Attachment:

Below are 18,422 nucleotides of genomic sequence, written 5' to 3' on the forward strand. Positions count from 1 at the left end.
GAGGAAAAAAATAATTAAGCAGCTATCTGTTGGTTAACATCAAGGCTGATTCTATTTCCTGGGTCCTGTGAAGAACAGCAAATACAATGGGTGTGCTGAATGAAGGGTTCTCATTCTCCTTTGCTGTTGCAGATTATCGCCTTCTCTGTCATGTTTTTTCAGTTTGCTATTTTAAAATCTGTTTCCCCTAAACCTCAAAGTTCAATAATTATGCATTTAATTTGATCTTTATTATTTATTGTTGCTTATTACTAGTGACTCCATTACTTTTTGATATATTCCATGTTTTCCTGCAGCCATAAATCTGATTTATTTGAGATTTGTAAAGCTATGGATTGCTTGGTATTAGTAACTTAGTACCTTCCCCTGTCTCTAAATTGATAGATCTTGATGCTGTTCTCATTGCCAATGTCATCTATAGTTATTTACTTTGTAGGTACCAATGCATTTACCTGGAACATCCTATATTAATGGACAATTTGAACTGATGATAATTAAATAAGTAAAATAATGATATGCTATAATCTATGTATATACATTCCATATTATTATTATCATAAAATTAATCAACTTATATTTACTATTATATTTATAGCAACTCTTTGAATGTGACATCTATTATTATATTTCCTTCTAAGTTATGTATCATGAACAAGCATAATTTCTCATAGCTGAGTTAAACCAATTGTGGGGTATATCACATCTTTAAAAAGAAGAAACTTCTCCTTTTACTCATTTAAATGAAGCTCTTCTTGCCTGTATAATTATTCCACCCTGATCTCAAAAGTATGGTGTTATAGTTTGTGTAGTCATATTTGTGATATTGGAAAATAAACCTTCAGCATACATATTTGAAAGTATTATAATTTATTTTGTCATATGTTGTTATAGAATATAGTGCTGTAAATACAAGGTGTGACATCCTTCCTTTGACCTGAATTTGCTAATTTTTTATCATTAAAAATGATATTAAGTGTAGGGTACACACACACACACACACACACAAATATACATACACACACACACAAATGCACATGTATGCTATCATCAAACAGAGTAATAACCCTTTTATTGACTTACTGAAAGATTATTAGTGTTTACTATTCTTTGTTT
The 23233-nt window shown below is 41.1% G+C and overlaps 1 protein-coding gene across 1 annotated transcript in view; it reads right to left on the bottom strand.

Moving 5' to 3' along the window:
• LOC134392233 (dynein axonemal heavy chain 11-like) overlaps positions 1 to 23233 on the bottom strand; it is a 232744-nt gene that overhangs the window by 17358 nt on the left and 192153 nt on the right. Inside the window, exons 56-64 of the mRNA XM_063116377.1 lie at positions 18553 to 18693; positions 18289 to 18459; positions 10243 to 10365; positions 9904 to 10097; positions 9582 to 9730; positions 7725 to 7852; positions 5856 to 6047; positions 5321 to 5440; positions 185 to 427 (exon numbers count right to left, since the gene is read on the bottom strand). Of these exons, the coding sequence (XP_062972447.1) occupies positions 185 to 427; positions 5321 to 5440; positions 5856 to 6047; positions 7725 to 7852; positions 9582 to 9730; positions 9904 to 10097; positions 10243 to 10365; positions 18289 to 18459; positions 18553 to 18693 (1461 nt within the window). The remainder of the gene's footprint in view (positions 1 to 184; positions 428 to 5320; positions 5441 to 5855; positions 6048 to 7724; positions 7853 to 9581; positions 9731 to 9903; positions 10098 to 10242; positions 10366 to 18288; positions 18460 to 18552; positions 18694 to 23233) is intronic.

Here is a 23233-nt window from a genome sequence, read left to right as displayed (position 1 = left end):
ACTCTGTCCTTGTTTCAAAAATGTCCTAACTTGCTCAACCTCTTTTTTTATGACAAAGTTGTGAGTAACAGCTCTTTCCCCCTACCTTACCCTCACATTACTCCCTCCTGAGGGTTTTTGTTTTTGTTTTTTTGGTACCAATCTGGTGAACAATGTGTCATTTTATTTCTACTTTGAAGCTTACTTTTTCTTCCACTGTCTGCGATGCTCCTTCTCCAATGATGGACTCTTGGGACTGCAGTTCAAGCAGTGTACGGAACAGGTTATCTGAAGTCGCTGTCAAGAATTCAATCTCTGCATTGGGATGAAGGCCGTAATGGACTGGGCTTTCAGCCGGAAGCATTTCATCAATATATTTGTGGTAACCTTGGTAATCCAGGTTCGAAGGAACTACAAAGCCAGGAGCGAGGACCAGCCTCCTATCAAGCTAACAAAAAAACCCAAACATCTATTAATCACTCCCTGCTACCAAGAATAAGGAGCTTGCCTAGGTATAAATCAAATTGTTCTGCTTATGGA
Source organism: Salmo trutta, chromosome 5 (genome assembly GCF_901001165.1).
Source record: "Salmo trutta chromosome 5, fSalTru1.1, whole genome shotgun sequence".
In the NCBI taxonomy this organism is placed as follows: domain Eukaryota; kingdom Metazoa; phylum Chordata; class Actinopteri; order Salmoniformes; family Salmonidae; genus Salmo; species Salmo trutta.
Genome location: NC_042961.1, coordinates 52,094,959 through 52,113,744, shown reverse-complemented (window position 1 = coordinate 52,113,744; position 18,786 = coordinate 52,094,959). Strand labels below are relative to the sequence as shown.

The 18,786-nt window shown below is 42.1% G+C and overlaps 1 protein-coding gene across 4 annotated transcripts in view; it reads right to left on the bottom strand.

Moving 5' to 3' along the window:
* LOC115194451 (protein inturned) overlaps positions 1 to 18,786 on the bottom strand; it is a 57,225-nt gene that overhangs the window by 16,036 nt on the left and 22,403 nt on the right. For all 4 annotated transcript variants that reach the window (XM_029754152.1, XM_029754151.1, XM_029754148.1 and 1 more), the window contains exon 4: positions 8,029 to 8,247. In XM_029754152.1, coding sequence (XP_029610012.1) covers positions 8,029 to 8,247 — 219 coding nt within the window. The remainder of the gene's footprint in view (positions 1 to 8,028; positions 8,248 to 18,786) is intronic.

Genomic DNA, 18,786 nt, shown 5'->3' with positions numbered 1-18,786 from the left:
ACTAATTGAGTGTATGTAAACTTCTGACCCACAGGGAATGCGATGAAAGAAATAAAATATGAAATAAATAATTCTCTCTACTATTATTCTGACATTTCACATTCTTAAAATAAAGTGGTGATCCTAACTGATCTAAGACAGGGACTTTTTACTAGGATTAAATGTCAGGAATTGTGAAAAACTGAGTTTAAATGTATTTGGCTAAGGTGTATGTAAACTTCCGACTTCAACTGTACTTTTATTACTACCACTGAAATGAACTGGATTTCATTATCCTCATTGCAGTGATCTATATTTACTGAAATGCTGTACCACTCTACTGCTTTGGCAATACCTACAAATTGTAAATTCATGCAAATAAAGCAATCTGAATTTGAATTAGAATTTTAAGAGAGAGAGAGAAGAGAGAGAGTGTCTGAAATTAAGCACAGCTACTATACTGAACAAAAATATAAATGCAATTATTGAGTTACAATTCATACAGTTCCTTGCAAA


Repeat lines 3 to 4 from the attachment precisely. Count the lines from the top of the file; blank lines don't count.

The 23233-nt window shown below is 41.1% G+C and overlaps 1 protein-coding gene across 1 annotated transcript in view; it reads right to left on the bottom strand.

Moving 5' to 3' along the window: